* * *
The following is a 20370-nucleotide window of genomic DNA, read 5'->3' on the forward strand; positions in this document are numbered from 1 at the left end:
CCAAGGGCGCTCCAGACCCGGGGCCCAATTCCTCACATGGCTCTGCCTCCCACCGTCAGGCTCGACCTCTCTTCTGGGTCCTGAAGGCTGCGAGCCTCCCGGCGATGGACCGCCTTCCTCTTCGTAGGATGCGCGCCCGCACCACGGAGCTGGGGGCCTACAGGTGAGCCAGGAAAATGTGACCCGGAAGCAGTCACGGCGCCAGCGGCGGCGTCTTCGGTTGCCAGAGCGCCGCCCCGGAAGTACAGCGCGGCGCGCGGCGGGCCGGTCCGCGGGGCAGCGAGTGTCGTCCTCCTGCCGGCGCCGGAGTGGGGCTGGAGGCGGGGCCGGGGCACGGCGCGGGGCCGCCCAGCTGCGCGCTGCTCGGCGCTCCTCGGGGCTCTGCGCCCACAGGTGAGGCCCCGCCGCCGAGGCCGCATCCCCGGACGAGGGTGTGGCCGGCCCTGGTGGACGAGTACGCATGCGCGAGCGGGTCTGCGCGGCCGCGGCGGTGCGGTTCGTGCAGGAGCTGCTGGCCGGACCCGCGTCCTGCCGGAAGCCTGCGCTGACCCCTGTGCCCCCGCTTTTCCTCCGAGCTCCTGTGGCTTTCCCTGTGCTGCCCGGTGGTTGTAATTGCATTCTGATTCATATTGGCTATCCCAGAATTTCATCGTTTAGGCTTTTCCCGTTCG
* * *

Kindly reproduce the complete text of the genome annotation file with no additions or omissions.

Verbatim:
The following is a 20370-nucleotide window of genomic DNA, read 5'->3' on the forward strand; positions in this document are numbered from 1 at the left end:
CCAAGGGCGCTCCAGACCCGGGGCCCAATTCCTCACATGGCTCTGCCTCCCACCGTCAGGCTCGACCTCTCTTCTGGGTCCTGAAGGCTGCGAGCCTCCCGGCGATGGACCGCCTTCCTCTTCGTAGGATGCGCGCCCGCACCACGGAGCTGGGGGCCTACAGGTGAGCCAGGAAAATGTGACCCGGAAGCAGTCACGGCGCCAGCGGCGGCGTCTTCGGTTGCCAGAGCGCCGCCCCGGAAGTACAGCGCGGCGCGCGGCGGGCCGGTCCGCGGGGCAGCGAGTGTCGTCCTCCTGCCGGCGCCGGAGTGGGGCTGGAGGCGGGGCCGGGGCACGGCGCGGGGCCGCCCAGCTGCGCGCTGCTCGGCGCTCCTCGGGGCTCTGCGCCCACAGGTGAGGCCCCGCCGCCGAGGCCGCATCCCCGGACGAGGGTGTGGCCGGCCCTGGTGGACGAGTACGCATGCGCGAGCGGGTCTGCGCGGCCGCGGCGGTGCGGTTCGTGCAGGAGCTGCTGGCCGGACCCGCGTCCTGCCGGAAGCCTGCGCTGACCCCTGTGCCCCCGCTTTTCCTCCGAGCTCCTGTGGCTTTCCCTGTGCTGCCCGGTGGTTGTAATTGCATTCTGATTCATATTGGCTATCCCAGAATTTCATCGTTTAGGCTTTTCCCGTTCG